Honorary Rangers Counter Poaching Raises More Than R1 million



Since the beginning of 2008, the Honorary Rangers Counter Poaching and Ranger Support Services National Project (CP&RSS) has raised over R1 million from events and cash donations and donated two motor boats, cyber trackers and essential specialised equipment for counter poaching operations and ranger field equipment.


The Honorary Rangers (HR) organisation comprises volunteers who focus their efforts in support of South African National Parks (SANParks).

The counter poaching section of the HR is chaired by John Turner of the Johannesburg region. They have developed a well tested fundraising model where they offer two popular products in the Kruger National Park that raises funds in support of the Environmental Crime Investigation unit and to obtain equipment for the rangers in the parks.

These include the Sunset Serenade Weekend in Letaba Camp where classical music enthusiasts enjoy light classical music performed in the bush settings and the Mokhohlolo Bush Camp weekends aimed at influential people who care about biodiversity and nature conservation and are happy to contribute financially to this cause.

This year they ran five Mokhohlolo camps (two in April and three in July/August) over three nights each at a private bush camp 300m from the Mokhohlolo Dam between Lower Sabie and Crocodile Bridge in section ranger Neels van Wyk's area.

The Mokhohlolo Dam, which means "to cough" in Tsonga and aptly named after the presence of the local leopard population, has water throughout the year, even in the middle of winter and so in addition to the resident hippos, it attracts a stream of game from elephant to flocks of birds.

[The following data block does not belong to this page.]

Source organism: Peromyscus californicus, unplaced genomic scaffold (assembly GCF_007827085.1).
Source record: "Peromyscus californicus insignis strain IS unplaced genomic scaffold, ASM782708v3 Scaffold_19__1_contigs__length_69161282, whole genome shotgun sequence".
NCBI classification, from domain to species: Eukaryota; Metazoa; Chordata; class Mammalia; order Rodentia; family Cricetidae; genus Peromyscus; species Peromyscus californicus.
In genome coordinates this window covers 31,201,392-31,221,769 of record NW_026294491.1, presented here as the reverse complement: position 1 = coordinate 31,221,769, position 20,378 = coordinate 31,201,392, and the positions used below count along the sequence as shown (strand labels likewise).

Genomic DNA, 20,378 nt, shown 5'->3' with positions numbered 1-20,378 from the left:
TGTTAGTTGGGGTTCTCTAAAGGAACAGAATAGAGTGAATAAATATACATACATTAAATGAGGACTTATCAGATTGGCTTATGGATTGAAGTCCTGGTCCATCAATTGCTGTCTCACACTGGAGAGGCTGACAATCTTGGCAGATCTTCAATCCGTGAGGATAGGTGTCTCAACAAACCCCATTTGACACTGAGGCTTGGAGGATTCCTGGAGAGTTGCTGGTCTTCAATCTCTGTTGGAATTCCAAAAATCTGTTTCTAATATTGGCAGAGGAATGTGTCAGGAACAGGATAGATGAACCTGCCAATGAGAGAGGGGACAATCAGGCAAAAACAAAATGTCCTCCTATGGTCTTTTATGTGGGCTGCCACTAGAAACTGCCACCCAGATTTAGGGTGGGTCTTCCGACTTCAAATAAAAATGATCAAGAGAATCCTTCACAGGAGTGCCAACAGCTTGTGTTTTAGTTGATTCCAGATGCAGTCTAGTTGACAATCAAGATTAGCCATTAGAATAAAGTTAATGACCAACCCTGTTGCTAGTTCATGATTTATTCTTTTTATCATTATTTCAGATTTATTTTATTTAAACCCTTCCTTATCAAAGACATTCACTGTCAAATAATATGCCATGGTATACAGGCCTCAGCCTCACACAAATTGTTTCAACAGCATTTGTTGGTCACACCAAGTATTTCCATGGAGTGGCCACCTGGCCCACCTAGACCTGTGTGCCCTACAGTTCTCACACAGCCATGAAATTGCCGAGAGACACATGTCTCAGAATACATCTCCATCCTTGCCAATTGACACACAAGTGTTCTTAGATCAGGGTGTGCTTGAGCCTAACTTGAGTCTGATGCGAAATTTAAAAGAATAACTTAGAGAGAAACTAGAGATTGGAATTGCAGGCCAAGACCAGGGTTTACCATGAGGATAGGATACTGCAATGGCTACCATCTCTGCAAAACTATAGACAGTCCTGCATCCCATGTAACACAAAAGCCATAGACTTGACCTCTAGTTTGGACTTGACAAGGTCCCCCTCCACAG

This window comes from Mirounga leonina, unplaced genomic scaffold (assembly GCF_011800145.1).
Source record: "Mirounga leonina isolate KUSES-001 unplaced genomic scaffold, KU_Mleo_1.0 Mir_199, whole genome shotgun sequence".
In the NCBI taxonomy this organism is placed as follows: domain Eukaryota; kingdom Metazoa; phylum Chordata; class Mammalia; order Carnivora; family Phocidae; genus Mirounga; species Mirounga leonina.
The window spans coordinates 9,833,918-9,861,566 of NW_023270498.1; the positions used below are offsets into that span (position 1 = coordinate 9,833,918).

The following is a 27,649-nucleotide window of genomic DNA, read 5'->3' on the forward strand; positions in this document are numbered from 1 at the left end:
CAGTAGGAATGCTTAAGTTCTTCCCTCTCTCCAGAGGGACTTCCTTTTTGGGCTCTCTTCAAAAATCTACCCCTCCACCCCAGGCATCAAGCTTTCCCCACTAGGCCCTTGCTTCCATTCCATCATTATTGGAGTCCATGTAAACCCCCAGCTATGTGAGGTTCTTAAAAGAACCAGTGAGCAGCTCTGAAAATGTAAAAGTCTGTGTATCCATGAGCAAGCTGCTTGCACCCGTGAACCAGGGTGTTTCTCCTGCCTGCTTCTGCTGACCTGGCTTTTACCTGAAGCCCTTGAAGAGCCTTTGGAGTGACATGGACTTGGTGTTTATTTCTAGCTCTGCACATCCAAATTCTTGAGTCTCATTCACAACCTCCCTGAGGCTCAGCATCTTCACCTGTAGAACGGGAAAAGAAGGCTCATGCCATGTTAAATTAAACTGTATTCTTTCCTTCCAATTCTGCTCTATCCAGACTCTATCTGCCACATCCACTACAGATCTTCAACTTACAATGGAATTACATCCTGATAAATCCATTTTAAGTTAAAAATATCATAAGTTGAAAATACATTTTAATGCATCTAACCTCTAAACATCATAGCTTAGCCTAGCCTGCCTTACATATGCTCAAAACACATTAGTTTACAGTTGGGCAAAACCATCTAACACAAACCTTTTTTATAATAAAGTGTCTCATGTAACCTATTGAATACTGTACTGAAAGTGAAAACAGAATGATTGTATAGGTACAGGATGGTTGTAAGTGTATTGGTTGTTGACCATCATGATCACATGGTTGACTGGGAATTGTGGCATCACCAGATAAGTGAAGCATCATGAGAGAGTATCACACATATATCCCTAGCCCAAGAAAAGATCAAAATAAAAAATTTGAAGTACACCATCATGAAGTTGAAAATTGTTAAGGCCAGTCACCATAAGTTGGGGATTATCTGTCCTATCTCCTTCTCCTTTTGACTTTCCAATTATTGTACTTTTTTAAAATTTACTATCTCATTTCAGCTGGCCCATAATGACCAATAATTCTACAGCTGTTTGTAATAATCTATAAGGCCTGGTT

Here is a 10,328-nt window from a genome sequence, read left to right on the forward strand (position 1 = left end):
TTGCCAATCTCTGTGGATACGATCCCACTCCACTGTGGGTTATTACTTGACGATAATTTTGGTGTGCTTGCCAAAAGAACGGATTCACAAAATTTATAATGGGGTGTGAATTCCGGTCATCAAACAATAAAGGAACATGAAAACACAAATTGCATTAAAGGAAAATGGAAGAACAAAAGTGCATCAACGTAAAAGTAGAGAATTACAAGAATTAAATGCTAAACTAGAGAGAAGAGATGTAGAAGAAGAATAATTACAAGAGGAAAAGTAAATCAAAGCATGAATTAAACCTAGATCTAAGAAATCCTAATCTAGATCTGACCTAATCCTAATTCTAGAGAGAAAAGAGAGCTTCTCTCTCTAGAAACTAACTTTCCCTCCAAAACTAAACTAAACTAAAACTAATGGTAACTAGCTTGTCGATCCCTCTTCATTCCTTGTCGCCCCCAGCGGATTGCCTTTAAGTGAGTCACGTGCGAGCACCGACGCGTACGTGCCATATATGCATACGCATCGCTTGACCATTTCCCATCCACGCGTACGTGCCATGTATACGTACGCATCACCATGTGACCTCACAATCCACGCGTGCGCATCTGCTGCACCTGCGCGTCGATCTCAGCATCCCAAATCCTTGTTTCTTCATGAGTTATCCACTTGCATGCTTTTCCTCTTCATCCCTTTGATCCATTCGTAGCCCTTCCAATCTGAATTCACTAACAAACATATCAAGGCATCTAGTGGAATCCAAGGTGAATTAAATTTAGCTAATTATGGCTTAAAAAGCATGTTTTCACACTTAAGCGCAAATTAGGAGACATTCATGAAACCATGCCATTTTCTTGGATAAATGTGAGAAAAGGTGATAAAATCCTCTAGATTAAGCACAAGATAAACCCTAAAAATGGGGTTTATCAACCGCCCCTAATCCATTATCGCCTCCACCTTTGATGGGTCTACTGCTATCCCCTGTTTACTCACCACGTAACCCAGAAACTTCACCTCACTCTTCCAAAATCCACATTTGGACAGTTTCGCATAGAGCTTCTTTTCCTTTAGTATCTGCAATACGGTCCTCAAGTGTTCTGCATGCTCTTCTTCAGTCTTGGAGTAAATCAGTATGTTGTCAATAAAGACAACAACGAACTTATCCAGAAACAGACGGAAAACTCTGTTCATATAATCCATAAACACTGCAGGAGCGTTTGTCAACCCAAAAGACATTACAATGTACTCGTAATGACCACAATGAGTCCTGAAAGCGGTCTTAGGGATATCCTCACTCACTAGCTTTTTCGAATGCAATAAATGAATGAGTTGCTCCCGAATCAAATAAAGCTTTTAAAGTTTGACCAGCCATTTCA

During their stay, guests enjoy early morning and afternoon bush walks under the guidance of highly qualified trail rangers and the opportunity to observe a game capture exercise conducted by Johan Malan and the veterinary wildlife services game capture team.

Accommodation are in two-man tents with communal ablution facilities, a mess tent and a full bar. Perhaps the most important aspect is the communal camp fire where participants meet for coffee before sunrise and bond in the moonlight over a few drinks until late. The camp fire is the place where the world's problems are fully debated and regularly solved.

A typical scene will see a lively discussion about biodiversity and conservation issues which often result in donation huge pledges for specific projects in the parks. The camp and events are run by the experienced team of John Turner and Snowy Botha supported by section ranger Neels van Wyk and the camp offers excellent African bush cuisine.

Recently the CP&RSS hosted a group of zoo keepers led by Peter Clark, director of the Adelaide City Zoo and the largest open zoo in the world. The 1 500 hectare Monarto Open Range Zoo, is situated north of Adelaide in South Australia.

This group of well informed animal lovers stayed in a rugged bush camp in a wilderness setting where they observed animals in their natural habitat. They exchanged technical notes with the game capture team on sedative darts and capture techniques.

A Mokhohlolo camp accommodates 20 guests and the cost this year was R150 000 per camp or R7 500 per person. For more information about the 2010 Mokhohlolo bush camps contact John Turner @ johnturn@iafrica.com

Photo: Dominic Barnhardt



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